"There is a criminal investigation going on of one of the President's top associates, his former national security adviser, one of a handful of the most important people in the government. He gets fired, he's under criminal investigation and the President brings in the FBI investigator and says, 'Please stop your investigation'," he said.

"If that isn't obstruction of justice, I don't know what is."


In a later conversation on March 30, Mr Trump ratcheted up the pressure on Mr Comey over the FBI investigation into Russian interference in the election.

The President called him at the FBI and said the Russian investigation was "impairing his ability to act on behalf of the country", Mr Comey wrote in his statement.

"He asked what we could do to 'lift the cloud'," Mr Comey wrote.

"I responded that we were investigating the matter as quickly as we could, and that there would be great benefit, if we didn't find anything, to our having done the work well. He agreed, but then re-emphasised the problems this was causing him."


The statement shows that Mr Comey's first interaction with Mr Trump was an awkward one, involving a briefing over the notorious unverified dossier that alleged he had enjoyed "golden showers" with hookers in Russia.

Mr Comey explains in the statement that he met the then President-elect at Trump Tower in New York on January 6 and briefed him personally on the dossier due to its "personally sensitive aspects".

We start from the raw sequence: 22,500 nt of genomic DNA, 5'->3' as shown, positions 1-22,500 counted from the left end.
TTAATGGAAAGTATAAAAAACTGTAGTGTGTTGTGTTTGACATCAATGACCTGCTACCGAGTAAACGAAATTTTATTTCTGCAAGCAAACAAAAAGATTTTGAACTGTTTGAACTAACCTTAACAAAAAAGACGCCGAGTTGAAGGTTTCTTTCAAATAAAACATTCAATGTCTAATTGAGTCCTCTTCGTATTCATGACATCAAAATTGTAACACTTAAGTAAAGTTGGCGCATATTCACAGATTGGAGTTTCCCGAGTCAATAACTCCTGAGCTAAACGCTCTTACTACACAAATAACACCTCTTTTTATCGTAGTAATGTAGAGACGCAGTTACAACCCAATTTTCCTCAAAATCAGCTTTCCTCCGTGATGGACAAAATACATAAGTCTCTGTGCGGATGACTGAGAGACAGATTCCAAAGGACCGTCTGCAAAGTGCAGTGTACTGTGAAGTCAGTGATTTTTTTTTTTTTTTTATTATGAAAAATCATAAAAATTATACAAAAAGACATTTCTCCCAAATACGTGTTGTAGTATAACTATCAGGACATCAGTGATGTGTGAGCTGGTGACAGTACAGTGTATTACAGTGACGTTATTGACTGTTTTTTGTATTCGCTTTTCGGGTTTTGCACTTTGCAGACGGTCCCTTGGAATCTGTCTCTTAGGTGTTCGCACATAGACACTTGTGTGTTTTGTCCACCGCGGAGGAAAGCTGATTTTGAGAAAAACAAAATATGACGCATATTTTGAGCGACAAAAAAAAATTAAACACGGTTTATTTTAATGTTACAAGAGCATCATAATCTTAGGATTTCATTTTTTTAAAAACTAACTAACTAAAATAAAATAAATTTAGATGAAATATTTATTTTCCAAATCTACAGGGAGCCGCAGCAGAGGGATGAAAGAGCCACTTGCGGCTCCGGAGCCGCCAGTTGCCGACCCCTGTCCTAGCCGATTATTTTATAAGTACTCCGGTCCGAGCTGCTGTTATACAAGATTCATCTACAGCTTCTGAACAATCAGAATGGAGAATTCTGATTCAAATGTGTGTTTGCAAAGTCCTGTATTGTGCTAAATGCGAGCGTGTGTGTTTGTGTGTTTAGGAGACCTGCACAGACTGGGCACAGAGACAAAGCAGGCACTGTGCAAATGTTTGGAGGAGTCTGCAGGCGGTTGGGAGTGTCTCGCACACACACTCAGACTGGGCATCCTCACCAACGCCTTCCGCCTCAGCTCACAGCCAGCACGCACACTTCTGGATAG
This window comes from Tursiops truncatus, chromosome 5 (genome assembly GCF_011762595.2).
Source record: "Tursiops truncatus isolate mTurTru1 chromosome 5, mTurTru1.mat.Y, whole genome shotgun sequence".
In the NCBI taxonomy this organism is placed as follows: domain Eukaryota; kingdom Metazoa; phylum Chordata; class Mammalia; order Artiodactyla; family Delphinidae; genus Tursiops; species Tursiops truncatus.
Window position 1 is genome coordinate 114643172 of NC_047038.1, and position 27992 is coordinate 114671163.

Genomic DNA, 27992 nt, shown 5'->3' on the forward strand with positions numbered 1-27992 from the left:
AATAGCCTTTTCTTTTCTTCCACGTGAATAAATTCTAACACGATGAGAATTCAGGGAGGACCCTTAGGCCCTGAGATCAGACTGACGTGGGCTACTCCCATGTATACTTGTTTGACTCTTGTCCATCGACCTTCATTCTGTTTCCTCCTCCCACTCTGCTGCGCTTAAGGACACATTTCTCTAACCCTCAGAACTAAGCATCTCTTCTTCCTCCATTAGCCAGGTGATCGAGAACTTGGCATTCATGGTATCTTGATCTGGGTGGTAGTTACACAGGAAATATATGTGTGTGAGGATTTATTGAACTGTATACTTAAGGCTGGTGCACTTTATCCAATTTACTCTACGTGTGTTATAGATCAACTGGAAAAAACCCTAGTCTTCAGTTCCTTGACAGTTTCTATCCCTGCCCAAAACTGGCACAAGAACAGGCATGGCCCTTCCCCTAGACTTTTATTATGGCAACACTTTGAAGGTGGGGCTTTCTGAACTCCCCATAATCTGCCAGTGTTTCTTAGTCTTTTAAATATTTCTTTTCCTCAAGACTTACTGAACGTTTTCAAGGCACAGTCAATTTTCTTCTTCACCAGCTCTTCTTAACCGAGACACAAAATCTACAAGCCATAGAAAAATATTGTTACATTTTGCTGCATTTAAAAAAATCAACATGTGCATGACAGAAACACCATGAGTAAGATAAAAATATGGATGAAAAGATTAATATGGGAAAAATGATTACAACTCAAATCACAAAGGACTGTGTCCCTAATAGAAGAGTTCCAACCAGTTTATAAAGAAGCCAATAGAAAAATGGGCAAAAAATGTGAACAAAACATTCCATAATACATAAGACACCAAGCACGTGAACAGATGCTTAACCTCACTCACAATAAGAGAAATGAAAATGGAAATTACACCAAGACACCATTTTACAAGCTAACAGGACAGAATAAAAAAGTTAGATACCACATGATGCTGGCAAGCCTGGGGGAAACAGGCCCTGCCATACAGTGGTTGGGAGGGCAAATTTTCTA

"The IC (Intelligence Community) leadership thought it important, for a variety of reasons, to alert the incoming President to the existence of this material, even though it was salacious and unverified," Mr Comey said.

The embarrassing dossier came up again during a March 30 phone call, when Mr Trump said "he had nothing to do with Russia, had not been involved with hookers in Russia, and had always assumed he was being recorded when in Russia".

Mr Trump has dismissed the dossier, which was published in full by Buzzfeed, as "fake news".


James Comey's statement confirms that the FBI was not investigating Trump personally as part of its probe into his campaign's links to Russia.

On two phone calls before he was fired, Mr Trump implored Mr Comey to promote this fact publicly to make the President's job easier.

"He repeatedly told me, 'We need to get that fact out'," Mr Comey said in his statement.

Mr Comey added that the FBI and Department of Justice was reluctant to make such a public declaration because "it would create a duty to correct should that change".

"The President went on to say that if there were some 'satellite' associates of his who did something wrong, it would be good to find that out, but that he hadn't done anything wrong and hoped I would find a way to get it out that we weren't investigating him."


A good friend of sacked Federal Bureau of Investigations director James Comey gave an ominous warning to the US President last month.

"This is a guy with a story to tell," Benjamin Wittes told CNN. "I think that if I were Donald Trump, that would scare me a lot."

Mr Comey will get a chance to tell that story on Thursday morning, Washington time, when he testifies before the US Senate committee.

The President took the extraordinary step to fire Mr Comey last month.

The testimony will be the first time anyone with first-hand knowledge has spoken on the record about Mr Comey's interactions with Mr Trump - and the US media is hoping for fireworks.

Twenty-four-hour news channel CNN has been running a countdown clock to Mr Comey's appearance for two days, and other US channels will take the unusual step of broadcasting the testimony live.